A showdown pitting workers in the East Bay against the corporate giant Waste Management is becoming a crucial battle for the Bay Area labor movement.

What's at stake in the Teamster election
Reformer Tom Leedham was mounting a strong challenge to incumbent James P. Hoffa as 1.4 million Teamsters received mail ballots in the union's presidential elections.

The myth of Hoffa the reformer
Over the last several months, International Brotherhood of Teamsters General President James P. Hoffa has been described as a union "reformer" or even "dissident."

Hoffa paves the way for union decertification in Pasco, Wash.
Tyson ousts Teamsters
The union-busting meatpacking company Tyson has won a decertification vote against the Teamsters--but International union President James Hoffa paved the way for this defeat.

What's wrong with the freight deal
Has the International Brotherhood of Teamsters given up on its historic base in the freight industry? That question was in the air when Teamsters President James Hoffa announced a tentative deal in the National Master Freight Agreement.

Deal falls short on wages, full-time jobs and more
Vote no on UPS contract
The media have praised the United Parcel Service contract with the Teamsters as a "win-win" deal for management and union members. But this deal is bad for Teamsters--and should be voted down.

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ILWU contract is no "victory"
Did dockworkers win a contract victory despite having to negotiate under the gun--George W. Bush's imposition of the anti-union Taft-Hartley Act? SW reprints excerpts from an analysis by ILWU Local 10 business agent Jack Heyman.

The battle for the docks
Bush's decision to invoke the union-busting Taft-Hartley Act shows the enormous stakes in the struggle of West Coast dockworkers. In this special feature, Socialist Worker looks at the issues in this crucial fight.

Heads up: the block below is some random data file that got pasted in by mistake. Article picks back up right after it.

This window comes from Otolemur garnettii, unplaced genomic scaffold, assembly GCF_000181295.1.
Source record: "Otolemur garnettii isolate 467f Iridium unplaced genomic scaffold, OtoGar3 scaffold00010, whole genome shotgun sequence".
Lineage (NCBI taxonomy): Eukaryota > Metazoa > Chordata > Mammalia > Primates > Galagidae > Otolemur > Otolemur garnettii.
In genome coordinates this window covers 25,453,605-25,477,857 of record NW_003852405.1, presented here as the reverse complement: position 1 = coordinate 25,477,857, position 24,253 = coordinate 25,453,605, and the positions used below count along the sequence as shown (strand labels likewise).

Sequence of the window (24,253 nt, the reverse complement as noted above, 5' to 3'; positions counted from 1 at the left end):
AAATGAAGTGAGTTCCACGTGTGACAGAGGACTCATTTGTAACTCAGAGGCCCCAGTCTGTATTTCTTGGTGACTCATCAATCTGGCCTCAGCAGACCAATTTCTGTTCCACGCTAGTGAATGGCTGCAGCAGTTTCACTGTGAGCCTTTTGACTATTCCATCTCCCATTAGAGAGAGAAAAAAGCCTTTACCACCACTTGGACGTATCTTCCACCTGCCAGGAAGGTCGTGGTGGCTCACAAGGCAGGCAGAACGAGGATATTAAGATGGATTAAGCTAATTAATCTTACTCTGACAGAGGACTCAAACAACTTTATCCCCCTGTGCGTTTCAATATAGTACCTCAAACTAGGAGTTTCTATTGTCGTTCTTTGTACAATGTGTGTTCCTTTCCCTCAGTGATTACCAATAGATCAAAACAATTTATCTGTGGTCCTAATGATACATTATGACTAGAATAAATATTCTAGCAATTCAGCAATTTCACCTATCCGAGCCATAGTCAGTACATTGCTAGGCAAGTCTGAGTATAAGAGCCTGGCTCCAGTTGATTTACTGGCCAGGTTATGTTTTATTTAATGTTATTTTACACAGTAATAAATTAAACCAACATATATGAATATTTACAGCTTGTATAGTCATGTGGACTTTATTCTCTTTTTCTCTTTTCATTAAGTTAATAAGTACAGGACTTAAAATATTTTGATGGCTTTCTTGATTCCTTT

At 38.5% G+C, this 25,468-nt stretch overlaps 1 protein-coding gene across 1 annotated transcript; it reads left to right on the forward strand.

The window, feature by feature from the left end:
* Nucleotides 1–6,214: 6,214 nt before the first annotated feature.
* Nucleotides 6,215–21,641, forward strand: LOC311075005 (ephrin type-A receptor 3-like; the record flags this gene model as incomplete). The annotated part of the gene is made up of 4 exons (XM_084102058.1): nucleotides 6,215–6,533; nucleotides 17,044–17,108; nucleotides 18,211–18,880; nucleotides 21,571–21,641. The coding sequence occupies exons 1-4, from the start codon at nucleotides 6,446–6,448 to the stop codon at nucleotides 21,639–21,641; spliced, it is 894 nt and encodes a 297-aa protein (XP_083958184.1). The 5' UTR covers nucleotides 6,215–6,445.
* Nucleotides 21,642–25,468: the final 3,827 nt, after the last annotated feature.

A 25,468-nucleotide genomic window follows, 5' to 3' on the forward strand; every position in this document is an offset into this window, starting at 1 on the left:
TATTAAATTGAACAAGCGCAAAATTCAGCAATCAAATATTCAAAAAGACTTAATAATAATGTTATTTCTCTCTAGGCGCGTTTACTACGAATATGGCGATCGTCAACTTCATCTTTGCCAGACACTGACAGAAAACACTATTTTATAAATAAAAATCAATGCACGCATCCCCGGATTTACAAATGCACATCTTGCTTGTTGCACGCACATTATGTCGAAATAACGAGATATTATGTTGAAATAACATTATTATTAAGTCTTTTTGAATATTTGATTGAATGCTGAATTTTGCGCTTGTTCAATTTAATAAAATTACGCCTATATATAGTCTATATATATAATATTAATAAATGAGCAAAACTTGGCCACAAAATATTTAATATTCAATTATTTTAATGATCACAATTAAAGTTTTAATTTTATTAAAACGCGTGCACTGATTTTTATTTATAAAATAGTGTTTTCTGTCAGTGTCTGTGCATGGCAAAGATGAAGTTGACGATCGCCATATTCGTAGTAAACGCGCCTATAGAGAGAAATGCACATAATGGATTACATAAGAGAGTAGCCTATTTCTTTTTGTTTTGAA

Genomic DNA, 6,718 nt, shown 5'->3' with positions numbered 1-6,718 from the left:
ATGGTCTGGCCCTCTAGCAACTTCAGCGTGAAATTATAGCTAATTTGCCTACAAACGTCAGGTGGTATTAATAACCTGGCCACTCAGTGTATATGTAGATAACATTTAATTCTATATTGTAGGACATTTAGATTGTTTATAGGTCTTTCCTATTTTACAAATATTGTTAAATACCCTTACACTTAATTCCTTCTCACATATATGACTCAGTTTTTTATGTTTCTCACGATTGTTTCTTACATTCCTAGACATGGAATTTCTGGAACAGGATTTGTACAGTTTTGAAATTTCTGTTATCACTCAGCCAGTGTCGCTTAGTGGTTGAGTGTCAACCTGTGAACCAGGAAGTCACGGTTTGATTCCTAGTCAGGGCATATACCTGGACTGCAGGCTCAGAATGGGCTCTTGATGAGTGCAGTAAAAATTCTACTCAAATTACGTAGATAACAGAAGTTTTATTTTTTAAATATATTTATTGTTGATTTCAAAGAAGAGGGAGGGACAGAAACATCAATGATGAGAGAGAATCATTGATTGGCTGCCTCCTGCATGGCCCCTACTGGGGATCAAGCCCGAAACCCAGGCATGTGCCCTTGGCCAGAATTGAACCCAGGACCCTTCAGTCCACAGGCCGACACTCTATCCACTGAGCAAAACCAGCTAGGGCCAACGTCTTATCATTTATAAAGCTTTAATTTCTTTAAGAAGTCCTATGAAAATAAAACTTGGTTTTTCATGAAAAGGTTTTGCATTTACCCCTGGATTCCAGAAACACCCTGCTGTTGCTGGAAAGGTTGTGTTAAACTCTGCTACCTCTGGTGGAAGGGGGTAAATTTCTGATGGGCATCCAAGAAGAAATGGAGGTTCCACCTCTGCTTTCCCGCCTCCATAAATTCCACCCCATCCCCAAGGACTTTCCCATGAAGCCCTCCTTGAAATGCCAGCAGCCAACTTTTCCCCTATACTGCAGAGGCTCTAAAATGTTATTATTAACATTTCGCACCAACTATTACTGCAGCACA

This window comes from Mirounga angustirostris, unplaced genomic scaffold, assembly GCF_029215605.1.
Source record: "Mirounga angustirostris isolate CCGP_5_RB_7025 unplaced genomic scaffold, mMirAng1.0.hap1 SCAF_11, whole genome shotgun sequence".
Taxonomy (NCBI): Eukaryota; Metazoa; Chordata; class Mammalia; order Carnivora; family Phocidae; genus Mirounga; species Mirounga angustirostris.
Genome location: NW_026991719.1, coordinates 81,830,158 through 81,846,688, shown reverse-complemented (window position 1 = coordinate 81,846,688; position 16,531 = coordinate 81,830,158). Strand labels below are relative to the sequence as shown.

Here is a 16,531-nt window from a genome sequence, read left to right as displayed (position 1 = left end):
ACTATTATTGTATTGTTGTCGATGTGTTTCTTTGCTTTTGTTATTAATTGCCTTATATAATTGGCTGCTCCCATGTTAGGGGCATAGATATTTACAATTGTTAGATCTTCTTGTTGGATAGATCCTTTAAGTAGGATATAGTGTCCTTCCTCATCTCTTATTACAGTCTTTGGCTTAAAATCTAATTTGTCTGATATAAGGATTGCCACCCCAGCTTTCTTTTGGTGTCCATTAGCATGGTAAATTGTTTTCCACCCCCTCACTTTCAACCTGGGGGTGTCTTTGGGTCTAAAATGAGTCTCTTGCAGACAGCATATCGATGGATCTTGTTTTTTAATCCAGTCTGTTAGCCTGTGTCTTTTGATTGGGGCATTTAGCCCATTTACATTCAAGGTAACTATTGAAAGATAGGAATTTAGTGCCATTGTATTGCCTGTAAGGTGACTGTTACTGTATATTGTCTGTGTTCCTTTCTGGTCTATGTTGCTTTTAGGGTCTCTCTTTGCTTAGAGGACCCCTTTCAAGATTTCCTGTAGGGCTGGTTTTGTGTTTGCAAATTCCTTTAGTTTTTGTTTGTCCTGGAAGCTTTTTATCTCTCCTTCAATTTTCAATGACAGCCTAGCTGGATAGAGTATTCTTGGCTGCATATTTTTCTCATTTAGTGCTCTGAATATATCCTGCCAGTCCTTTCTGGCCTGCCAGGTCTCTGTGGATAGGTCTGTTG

When San Francisco longshore workers beat the bosses
War on the docks
The International Longshore and Warehouse Union is facing a tough battle on the West Coast docks. Union leaders need to remember the tactics that won the 1934 strike to win union recognition in the ports.

The Charleston Five speak out about their fight
"We need to keep the union strong"
After winning release from 18 months of house arrest, the Charleston Five took to the road to speak out about their struggle--and to thank all those who supported their victorious defense campaign.

The struggle to defend the Charleston Five
"We're ready to take action"
The campaign to defend the Charleston Five spread across the country. Ken Riley, the president of International Longshoreman's Association Local 1422, talked to Socialist Worker about this crucial battle.

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What's at stake in the Verizon contract?
The coming contract fight at Verizon embodies many of the key issues facing a struggling labor movement.

Contract protect jobs but cuts health care
CWA gives ground at SBC
Workers at telecommunications company SBC won some contract gains with their four-day strike last month, but retreated on health care and other issues.

What's wrong with the deal at Verizon?
Union leaders are calling the tentative agreement at telephone giant Verizon a "great victory." But seemingly small concessions in the contract contain time bombs that open the door to layoffs, lower pay and reduced benefits.

Behind the Verizon showdown
A battle over union power
The contract showdown for 78,000 union workers at telecommunications giant Verizon will have an enormous impact on the future unions in that industry--and the labor movement as a whole.

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UFT's bad deal with NYC mayor
The United Federation of Teachers and New York City Mayor Michael Bloomberg announced a deal last week on Bloomberg's planned reorganization of the public schools.

Discontent simmers over UTLA deal with mayor
On June 21, Los Angeles Mayor Antonio Villaraigosa announced that he had reached a "historic agreement" to gain control of the Los Angeles Unified School District.

Givebacks shake up OEA leadership
After a two-year contract battle, members of the Oakland Education Association ratified a new contract--and then voted to oust the local president who negotiated the deal.

Ten grad employees told they'll lose a year's pay
NYU threatens strikers
New York University is threatening to dock the pay of 10 graduate employees in an attempt to break a two-and-a-half-month-old strike for union recognition.

Puerto Rico teachers' union fends off takeover bid
AFT maneuver defeated
The largest union in Puerto Rico has won a key battle in court against the attempted takeover by its former parent union in the U.S.

Los Angeles teachers chase out old-guard union leaders
Reformers win UTLA vote